Keywords: Heterogeneous firms; PTA; Spatial networks; Intra-firm trade
    Date: 2013–10–27
  5. By: Mircea Epure
    Abstract: We use best practice benchmarking rationales to propose a dynamic research design that accounts for the endogenous components of across-firms heterogeneous routines to study changes in performance and their link to organizational knowledge investments. We thus contribute to the operationalization of management theoretical frameworks based on resources and routines. The research design employs frontier measures that provide industry-level benchmarking in organizational settings, and proposes some new indicators for firm-level strategic benchmarking. A profit-oriented analysis of the U.S. technology industry during 2000-2011 illustrates the usefulness of our design. Findings reveal that industry revival following economic distress comes along with wider gaps between best and worst performers. Second stage analyses show that increasing intangibles stocks is positively associated with fixed target benchmarking, while enhancing R&D spending is linked to local frontier progress. The discussion develops managerial interpretations of the benchmarking measures that are suitable for control mechanisms and reward systems.
    Keywords: benchmarking, routines, organizational knowledge, frontier analysis, managerial accounting
    JEL: M1 M4 M41 D2 M0
    Date: 2013–10
  6. By: Claudia Piras (IDB); Andrea Filippo Presbitero (International Monetary Fund, Universit… Politecnica delle Marche - MoFiR); Roberta Rabellotti (Universit… di Pavia, Department of Political and Social Sciences)
    Abstract: Standards measures of female ownership and management of firms included in the World Bank Enterprise Survey do not support the existence of a gender gap in access to finance in the Latin American and Caribbean region. Nonetheless, more precise measures show that women-led businesses are more likely to be financially constrained than other comparable firms. The evidence presented herein suggests that this gender gap may be driven by taste-based discrimination. This paper exploits a rich dataset that provides detailed information about female ownership and management in firms, allowing for further understanding of gender gaps in access to finance.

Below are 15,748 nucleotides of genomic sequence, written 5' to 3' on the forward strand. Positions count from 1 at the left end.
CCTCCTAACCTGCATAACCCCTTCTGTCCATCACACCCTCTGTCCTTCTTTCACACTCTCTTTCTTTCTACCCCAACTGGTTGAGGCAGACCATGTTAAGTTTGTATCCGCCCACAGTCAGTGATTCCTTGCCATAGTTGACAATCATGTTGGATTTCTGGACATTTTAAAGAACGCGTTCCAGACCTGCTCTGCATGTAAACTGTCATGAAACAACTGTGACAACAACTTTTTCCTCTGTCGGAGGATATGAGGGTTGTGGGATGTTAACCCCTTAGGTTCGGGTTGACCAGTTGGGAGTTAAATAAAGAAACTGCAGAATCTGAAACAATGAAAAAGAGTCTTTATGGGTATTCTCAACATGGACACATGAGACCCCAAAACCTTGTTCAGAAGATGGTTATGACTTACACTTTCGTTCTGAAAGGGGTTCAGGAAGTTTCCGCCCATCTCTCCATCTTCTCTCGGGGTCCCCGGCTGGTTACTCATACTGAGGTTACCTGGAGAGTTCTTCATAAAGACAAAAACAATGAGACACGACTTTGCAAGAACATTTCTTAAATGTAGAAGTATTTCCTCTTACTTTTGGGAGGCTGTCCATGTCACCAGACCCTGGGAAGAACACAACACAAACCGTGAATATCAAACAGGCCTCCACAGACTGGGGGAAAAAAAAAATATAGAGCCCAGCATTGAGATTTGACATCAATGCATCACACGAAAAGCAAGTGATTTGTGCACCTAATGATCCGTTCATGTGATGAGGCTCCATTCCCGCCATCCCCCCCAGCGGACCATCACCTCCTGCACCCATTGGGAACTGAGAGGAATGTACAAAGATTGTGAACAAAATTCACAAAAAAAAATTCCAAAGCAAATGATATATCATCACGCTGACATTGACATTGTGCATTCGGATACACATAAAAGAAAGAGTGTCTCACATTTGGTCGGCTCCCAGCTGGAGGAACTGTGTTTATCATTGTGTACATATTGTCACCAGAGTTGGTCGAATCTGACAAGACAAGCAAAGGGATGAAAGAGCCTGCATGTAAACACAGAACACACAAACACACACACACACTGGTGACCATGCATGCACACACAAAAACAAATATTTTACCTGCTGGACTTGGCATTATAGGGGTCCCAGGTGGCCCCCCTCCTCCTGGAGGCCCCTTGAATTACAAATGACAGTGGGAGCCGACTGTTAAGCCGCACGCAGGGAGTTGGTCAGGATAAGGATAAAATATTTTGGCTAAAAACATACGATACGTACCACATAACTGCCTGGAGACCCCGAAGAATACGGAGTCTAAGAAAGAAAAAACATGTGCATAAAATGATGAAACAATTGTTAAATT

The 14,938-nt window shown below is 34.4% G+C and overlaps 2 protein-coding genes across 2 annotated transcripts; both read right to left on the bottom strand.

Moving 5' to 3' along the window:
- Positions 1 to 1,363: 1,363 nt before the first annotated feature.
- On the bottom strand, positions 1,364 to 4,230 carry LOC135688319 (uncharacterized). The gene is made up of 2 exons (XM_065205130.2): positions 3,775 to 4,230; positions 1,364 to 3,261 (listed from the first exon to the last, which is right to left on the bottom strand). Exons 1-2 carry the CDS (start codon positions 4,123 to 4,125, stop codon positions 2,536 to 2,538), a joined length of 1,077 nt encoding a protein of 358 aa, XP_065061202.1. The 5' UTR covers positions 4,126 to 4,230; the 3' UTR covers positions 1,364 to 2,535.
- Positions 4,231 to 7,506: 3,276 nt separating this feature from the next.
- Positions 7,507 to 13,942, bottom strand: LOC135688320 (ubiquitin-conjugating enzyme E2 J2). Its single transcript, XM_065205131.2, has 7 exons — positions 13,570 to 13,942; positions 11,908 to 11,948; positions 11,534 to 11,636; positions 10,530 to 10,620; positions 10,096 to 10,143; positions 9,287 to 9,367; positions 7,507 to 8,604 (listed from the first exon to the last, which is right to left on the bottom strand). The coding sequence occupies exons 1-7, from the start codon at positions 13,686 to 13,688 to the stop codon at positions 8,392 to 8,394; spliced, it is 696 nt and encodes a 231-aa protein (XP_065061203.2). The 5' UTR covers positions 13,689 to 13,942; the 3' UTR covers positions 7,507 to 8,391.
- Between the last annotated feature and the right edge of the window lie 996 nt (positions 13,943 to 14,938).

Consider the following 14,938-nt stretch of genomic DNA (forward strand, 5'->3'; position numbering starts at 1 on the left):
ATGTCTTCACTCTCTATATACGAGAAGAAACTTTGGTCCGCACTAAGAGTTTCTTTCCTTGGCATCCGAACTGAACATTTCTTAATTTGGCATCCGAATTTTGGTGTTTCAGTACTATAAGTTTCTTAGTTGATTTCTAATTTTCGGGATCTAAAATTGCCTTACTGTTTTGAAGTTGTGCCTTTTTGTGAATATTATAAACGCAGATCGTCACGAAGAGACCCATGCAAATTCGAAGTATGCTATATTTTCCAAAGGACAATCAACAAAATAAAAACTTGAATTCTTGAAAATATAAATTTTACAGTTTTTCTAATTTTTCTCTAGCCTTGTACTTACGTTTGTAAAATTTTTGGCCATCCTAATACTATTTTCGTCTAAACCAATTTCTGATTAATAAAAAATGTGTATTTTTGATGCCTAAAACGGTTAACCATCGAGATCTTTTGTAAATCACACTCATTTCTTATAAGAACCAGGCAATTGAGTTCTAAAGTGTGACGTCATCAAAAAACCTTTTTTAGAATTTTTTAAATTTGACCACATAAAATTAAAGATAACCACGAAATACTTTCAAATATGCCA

Keywords: Access to credit, Discrimination;, Firm ownership, Gender;
    JEL: G21 J16 O54
    Date: 2013–10
  7. By: Shyti , Anisa
    Abstract: Entrepreneurship studies have attributed to over-confidence decisions to start a new venture. Many decision situations, through which over-confidence is measured, entail some degrees of uncertainty, (e.g., related to own skill or to competition). The aspect of uncertainty is largely neglected in over-confidence studies or entrepreneurial research. Both uncertainty and over-confidence influence individuals’ likelihood perceptions. Nevertheless, these two aspects are seldom jointly investigated, and the little evidence provides inconclusive results. In this study, we experimentally investigate how uncertainty, as a property of the situation, and over-confidence, as a characteristic of decision makers’ beliefs, influence choice behavior. Our findings with Executive MBA participants show that over-confident decision makers choose less uncertain options for low likelihood outcomes and more uncertain options for high likelihood outcomes, contrary to neutral confidence decision makers, whose choices are in line with standard Prospect Theory predictions
    Keywords: entrepreneurship; ambiguity attitudes; decision making; over-con fidence
    JEL: D80 D81 L26
    Date: 2013–05–21
  8. By: Otto, Clemens A.; Volpin , Paolo F.
    Abstract: We examine how mark-to-market accounting affects investment decisions in an agency model with reputation concerns. Reporting the current market value of a firm's assets in the financial statements can serve as a disciplining device because the information contained in the market price provides a benchmark against which the agent's actions can be evaluated. However, the fact that market prices are informative can have a perverse effect on the investment decisions: The agent may prefer to ignore relevant but contradictory private information whose revelation would damage his reputation. Surprisingly, this effect makes mark-to-market accounting less desirable as market prices become more informative.
    Keywords: Accounting rules; marking to market; historical cost accounting; investment decisions; reputation; agency problem
    JEL: D81 G31 M41
    Date: 2013–06–29
  9. By: Johannes Becker (University of Münster); Melanie Steinhoff (University of Münster)
    Abstract: We analyse the role of business taxation for corporate risk-taking under different accounting principles. We build a model in which investors have complete information and markets are perfect. A representative risk-neutral firm invests in one unit of an asset choosing from a continuum of assets differing in income and risk properties. The corporate tax base is determined following specific accounting principles (such as mark-to-market, lower-of-cost-or-market and historical cost). We demonstrate that conservative accounting may imply incentives to overinvest in risky assets. If tax loss offset opportunities are less than perfect, the mark-to-market principle penalizes risky investment whereas more conservative accounting leaves the risk choice unaffected.
    Keywords: accounting; risk-taking; business taxation; corporate investment
    JEL: H25 M41 G32
    Date: 2013
  10. By: Thomas F. Cooley; Ramon Marimon; Vincenzo Quadrini